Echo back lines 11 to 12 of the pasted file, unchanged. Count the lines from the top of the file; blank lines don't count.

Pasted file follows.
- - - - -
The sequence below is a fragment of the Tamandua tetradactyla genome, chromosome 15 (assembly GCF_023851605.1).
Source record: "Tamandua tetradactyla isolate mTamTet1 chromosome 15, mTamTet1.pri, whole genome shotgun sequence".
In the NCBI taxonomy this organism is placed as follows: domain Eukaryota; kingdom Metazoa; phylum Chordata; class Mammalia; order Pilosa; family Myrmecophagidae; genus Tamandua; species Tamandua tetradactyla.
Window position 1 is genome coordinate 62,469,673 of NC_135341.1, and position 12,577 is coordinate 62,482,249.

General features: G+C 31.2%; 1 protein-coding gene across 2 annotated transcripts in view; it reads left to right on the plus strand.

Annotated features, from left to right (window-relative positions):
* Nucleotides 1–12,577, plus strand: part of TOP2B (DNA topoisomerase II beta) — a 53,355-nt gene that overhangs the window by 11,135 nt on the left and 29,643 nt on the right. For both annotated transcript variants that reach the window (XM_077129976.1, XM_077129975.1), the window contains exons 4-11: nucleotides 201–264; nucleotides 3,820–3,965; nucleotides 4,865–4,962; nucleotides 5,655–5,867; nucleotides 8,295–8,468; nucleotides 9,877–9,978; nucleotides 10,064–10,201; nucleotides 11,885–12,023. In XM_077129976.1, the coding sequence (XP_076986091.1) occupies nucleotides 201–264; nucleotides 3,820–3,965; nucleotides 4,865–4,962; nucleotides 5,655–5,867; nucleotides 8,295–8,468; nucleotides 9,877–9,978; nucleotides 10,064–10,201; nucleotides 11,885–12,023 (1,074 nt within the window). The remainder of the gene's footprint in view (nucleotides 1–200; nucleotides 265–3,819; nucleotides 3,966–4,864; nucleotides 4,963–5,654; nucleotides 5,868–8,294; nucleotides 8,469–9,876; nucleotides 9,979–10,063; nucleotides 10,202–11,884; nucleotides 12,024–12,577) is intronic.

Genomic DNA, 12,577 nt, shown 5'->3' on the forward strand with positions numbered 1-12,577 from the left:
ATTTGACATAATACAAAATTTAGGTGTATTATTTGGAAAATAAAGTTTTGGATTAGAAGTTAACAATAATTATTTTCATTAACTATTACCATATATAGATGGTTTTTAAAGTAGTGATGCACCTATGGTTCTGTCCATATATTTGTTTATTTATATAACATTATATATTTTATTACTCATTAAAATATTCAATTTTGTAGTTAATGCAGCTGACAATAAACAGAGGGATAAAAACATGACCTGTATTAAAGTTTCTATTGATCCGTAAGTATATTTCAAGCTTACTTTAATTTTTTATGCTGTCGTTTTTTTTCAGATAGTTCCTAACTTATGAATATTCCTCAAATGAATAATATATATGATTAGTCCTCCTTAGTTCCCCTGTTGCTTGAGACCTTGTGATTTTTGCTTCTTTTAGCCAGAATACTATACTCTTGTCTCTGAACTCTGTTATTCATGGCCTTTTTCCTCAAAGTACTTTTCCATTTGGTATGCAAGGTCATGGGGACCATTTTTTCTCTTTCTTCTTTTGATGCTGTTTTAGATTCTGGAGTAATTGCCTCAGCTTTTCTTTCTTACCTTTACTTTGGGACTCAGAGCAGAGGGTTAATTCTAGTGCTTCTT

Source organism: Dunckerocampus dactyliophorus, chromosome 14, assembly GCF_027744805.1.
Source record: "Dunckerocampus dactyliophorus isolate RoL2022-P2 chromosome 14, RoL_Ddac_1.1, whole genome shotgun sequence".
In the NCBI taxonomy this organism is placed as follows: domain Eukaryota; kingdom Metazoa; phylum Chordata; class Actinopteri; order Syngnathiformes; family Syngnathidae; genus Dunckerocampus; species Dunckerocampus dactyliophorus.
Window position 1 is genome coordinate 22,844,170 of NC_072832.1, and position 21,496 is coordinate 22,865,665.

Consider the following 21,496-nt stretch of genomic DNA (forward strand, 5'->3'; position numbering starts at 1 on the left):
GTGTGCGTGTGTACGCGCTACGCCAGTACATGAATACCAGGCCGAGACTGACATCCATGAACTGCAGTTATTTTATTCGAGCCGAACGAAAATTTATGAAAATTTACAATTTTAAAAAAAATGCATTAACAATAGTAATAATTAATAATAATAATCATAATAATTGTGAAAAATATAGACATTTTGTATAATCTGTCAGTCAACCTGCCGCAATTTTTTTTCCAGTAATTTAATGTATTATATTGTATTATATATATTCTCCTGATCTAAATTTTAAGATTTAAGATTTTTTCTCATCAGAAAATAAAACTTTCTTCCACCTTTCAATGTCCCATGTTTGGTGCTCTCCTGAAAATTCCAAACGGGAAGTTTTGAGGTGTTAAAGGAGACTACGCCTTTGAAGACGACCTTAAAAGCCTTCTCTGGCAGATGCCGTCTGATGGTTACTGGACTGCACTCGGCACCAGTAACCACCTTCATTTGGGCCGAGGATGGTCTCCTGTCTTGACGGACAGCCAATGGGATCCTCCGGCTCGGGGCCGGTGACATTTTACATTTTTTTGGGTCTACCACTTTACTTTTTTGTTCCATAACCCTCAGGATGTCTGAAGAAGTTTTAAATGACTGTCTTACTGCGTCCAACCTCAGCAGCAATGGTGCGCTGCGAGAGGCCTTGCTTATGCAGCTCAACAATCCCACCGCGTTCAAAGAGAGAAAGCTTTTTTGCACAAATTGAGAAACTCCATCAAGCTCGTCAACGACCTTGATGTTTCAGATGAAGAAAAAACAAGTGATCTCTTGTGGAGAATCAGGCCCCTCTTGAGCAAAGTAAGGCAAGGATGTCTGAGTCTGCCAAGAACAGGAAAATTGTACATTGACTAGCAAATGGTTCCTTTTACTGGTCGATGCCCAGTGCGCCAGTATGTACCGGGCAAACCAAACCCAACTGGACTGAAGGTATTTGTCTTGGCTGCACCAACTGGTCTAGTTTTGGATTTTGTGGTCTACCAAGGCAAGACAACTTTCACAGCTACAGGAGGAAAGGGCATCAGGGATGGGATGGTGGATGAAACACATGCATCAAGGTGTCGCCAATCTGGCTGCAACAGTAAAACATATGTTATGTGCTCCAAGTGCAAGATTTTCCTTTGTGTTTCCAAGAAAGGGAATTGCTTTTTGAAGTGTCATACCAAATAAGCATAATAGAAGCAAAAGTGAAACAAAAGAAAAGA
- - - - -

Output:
Source record: "Dunckerocampus dactyliophorus isolate RoL2022-P2 chromosome 14, RoL_Ddac_1.1, whole genome shotgun sequence".
In the NCBI taxonomy this organism is placed as follows: domain Eukaryota; kingdom Metazoa; phylum Chordata; class Actinopteri; order Syngnathiformes; family Syngnathidae; genus Dunckerocampus; species Dunckerocampus dactyliophorus.